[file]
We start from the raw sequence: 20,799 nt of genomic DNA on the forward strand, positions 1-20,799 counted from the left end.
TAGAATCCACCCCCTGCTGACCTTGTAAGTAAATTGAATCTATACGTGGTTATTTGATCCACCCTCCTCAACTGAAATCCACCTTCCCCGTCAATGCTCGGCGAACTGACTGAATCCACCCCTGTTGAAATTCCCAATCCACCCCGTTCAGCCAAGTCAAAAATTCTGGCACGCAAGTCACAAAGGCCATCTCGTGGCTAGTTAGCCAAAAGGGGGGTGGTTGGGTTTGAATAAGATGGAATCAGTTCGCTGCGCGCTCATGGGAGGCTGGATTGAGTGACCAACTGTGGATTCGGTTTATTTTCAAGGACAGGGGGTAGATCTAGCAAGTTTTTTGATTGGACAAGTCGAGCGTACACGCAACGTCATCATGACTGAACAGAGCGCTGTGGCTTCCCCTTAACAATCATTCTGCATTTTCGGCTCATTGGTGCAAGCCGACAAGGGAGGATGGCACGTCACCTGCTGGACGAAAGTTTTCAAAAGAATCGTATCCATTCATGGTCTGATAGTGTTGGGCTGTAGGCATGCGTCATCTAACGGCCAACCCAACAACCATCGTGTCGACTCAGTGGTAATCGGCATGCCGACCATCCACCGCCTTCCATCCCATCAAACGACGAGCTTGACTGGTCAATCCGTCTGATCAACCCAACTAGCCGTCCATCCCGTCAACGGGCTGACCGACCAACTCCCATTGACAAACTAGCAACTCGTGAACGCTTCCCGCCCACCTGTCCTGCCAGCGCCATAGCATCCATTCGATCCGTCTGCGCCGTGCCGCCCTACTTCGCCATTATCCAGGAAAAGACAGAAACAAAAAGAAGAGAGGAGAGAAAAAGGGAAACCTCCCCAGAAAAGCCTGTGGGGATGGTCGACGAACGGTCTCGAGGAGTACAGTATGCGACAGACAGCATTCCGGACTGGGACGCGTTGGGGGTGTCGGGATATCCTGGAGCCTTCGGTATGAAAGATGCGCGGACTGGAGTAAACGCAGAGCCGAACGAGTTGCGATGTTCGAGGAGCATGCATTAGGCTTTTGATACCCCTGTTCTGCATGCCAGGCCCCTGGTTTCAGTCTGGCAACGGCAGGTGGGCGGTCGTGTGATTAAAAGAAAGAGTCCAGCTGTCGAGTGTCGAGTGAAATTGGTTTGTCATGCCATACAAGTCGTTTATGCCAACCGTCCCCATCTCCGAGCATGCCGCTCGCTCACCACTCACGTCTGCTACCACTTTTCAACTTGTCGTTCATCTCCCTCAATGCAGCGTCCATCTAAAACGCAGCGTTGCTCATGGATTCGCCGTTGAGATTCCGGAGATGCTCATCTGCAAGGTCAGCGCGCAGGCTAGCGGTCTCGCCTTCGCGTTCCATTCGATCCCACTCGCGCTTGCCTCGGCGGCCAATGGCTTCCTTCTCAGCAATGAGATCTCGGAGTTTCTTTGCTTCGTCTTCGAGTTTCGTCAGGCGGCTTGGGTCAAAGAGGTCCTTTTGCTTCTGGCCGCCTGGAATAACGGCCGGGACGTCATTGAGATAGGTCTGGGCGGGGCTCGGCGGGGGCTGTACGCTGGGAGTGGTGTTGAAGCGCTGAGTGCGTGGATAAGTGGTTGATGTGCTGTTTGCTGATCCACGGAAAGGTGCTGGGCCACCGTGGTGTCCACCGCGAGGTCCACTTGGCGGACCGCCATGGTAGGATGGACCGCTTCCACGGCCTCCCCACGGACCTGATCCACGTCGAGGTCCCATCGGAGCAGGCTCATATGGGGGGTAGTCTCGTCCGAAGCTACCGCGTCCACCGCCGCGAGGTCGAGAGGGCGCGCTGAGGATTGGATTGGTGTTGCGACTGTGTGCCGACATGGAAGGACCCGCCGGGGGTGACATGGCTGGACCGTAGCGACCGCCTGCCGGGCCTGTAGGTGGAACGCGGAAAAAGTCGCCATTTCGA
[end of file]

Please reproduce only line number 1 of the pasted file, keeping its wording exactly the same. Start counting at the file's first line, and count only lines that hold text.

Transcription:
We start from the raw sequence: 20,799 nt of genomic DNA on the forward strand, positions 1-20,799 counted from the left end.